City officials said Wednesday that a Coast Guard disaster response team will spend two weeks in Omaha assessing the city's watercraft needs in the event of a flood-related emergency.
The Coast Guard has agreed to provide three 16-foot flat-bottom boats for search-and-rescue efforts and wellness checks if there is a catastrophic levee failure on the Missouri River.
Coast Guard team members were expected to arrive by the end of the week.
More boats could come to Omaha, should the Coast Guard deem them necessary.
Assistant Omaha Fire Chief Dan Stolinski emphasized that taking steps to obtain watercraft was precautionary and that city officials remain confident that the city's levee system will hold.
The city has met with some neighborhood groups and is meeting with downtown businesses and east Omaha industries about the flood risk.
Council Bluffs has issued a “Level 1” alert status, which signifies a slowly developing flood situation for which preparations are prudent.
Omaha doesn't have a similar name for its current flood status, but the conditions are the same. Affected Omahans should prepare for possible evacuation, city officials said.
For those in the Omaha area, preparations include locating and consolidating important personal papers, moving family heirlooms to higher ground and identifying a post-evacuation meeting site.
Local officials originally requested 10 vessels on standby from the Nebraska Emergency Management Agency for potential evacuations, but Stolinski said that request was denied.
The Coast Guard eventually contacted Douglas County officials to offer its help.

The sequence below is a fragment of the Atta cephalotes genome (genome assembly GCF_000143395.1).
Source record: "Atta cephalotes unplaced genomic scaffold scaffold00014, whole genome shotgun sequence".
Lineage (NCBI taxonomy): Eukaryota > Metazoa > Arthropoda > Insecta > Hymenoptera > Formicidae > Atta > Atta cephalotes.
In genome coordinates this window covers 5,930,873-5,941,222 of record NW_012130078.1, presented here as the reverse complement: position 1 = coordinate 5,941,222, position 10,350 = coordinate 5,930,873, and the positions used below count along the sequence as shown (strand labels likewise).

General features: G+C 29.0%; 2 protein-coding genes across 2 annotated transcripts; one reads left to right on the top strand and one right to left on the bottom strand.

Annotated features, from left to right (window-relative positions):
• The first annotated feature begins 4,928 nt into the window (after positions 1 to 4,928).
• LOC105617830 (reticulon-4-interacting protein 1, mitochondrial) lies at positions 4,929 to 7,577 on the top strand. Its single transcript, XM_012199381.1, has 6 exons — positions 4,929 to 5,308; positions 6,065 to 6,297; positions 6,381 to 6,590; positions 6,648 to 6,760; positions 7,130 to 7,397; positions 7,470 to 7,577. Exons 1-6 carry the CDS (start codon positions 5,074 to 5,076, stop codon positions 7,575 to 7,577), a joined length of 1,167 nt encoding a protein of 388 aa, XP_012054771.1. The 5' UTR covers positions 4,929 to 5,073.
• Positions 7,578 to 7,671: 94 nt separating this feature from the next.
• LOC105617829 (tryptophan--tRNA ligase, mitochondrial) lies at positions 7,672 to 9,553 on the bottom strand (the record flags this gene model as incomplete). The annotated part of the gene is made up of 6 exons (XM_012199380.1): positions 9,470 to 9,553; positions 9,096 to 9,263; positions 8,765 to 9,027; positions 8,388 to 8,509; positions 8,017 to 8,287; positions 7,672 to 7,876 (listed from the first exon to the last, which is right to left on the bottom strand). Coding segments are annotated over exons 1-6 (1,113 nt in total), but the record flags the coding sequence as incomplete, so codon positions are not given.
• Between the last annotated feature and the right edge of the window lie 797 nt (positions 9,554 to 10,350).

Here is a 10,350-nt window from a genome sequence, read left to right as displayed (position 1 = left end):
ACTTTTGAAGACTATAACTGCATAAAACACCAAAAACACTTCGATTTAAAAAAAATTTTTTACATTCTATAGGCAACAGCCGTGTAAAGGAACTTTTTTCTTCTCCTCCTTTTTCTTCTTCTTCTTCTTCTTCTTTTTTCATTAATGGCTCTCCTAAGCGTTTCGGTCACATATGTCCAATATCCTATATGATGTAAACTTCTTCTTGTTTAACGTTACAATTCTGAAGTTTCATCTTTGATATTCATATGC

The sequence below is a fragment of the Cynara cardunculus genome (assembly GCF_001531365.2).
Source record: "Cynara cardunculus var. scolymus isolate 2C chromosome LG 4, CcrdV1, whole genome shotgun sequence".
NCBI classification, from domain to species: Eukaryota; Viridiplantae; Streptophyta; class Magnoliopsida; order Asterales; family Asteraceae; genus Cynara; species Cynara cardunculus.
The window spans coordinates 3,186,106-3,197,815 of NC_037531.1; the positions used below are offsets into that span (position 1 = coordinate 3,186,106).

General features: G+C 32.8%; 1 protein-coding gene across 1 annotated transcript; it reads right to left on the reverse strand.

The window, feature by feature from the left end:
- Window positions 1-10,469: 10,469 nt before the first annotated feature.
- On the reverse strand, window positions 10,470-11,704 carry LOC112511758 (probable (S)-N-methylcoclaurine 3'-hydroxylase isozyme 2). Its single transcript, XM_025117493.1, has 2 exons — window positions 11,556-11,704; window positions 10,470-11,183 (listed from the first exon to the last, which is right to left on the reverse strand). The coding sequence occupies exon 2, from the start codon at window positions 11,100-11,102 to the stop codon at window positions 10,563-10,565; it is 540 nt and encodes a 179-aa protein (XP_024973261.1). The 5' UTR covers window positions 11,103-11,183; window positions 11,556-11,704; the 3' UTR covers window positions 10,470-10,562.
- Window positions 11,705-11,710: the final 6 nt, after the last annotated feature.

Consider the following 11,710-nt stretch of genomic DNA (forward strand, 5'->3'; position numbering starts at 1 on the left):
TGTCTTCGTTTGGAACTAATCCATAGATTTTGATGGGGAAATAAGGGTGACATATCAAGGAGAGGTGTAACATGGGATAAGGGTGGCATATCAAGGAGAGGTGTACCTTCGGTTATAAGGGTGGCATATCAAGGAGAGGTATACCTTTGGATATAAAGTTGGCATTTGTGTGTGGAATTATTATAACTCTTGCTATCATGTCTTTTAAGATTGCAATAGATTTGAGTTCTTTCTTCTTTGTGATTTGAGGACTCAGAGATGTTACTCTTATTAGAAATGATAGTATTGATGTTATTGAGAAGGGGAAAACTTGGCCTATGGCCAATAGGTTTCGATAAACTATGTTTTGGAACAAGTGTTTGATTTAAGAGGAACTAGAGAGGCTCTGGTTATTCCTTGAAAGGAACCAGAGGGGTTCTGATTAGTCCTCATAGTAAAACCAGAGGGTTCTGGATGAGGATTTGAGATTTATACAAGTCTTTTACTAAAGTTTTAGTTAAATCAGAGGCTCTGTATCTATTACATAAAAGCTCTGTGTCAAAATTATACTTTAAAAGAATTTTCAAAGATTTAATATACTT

The Omaha Parks Department could use watercraft to continue boat recovery work at N.P. Dodge Park marina, Stolinski said, where several vessels are floating and could damage levees or bridge embankments if they break free of their moorings.
The Public Works Department will also use the Coast Guard boats to continue their work in flooded areas, including maintaining and protecting water pump stations and removing debris that could damage levees.
The public marina is closed, and the Missouri River is closed to recreational boating.
Watercraft also could be needed if floodwaters inundate northeast Omaha — a worst-case scenario.
“Fire needs a rescue boat — if there is a (levee) breach — for search-and-rescue and even just bringing business owners or property owners back to check operations,” Stolinski said. “Same with police.”
Officials said Wednesday that local levees remain in good shape.
Stolinski said the original boat request was made early in the city's flood fight and was not prompted by any new concerns about the city's levee integrity.
“This is just part of the planning,” he said.
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